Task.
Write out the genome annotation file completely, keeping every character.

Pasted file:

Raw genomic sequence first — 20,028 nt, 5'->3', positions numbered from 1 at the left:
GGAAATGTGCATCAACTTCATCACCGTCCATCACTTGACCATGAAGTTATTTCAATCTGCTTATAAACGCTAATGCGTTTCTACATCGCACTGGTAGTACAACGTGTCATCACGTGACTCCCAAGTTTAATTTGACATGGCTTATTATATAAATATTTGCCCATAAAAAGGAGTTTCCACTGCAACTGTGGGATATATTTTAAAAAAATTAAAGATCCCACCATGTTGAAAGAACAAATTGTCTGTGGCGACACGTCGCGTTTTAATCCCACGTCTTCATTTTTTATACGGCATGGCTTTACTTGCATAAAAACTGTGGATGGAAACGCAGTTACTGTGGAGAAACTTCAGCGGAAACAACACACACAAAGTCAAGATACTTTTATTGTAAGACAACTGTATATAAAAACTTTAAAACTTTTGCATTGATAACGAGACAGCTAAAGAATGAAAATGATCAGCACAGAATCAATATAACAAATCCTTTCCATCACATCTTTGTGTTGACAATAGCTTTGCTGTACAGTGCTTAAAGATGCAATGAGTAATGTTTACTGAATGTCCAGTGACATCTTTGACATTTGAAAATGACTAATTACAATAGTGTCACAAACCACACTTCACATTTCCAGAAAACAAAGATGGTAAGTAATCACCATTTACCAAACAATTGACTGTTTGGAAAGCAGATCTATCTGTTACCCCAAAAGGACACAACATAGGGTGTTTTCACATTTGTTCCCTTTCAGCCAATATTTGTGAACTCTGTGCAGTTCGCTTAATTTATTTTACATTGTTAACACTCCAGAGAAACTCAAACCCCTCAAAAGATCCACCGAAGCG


Raw genomic sequence first — 20,028 nt, 5'->3', positions numbered from 1 at the left:
GGAAATGTGCATCAACTTCATCACCGTCCATCACTTGACCATGAAGTTATTTCAATCTGCTTATAAACGCTAATGCGTTTCTACATCGCACTGGTAGTACAACGTGTCATCACGTGACTCCCAAGTTTAATTTGACATGGCTTATTATATAAATATTTGCCCATAAAAAGGAGTTTCCACTGCAACTGTGGGATATATTTTAAAAAAATTAAAGATCCCACCATGTTGAAAGAACAAATTGTCTGTGGCGACACGTCGCGTTTTAATCCCACGTCTTCATTTTTTATACGGCATGGCTTTACTTGCATAAAAACTGTGGATGGAAACGCAGTTACTGTGGAGAAACTTCAGCGGAAACAACACACACAAAGTCAAGATACTTTTATTGTAAGACAACTGTATATAAAAACTTTAAAACTTTTGCATTGATAACGAGACAGCTAAAGAATGAAAATGATCAGCACAGAATCAATATAACAAATCCTTTCCATCACATCTTTGTGTTGACAATAGCTTTGCTGTACAGTGCTTAAAGATGCAATGAGTAATGTTTACTGAATGTCCAGTGACATCTTTGACATTTGAAAATGACTAATTACAATAGTGTCACAAACCACACTTCACATTTCCAGAAAACAAAGATGGTAAGTAATCACCATTTACCAAACAATTGACTGTTTGGAAAGCAGATCTATCTGTTACCCCAAAAGGACACAACATAGGGTGTTTTCACATTTGTTCCCTTTCAGCCAATATTTGTGAACTCTGTGCAGTTCGCTTAATTTATTTTACATTGTTAACACTCCAGAGAAACTCAAACCCCTCAAAAGATCCACCGAAGCG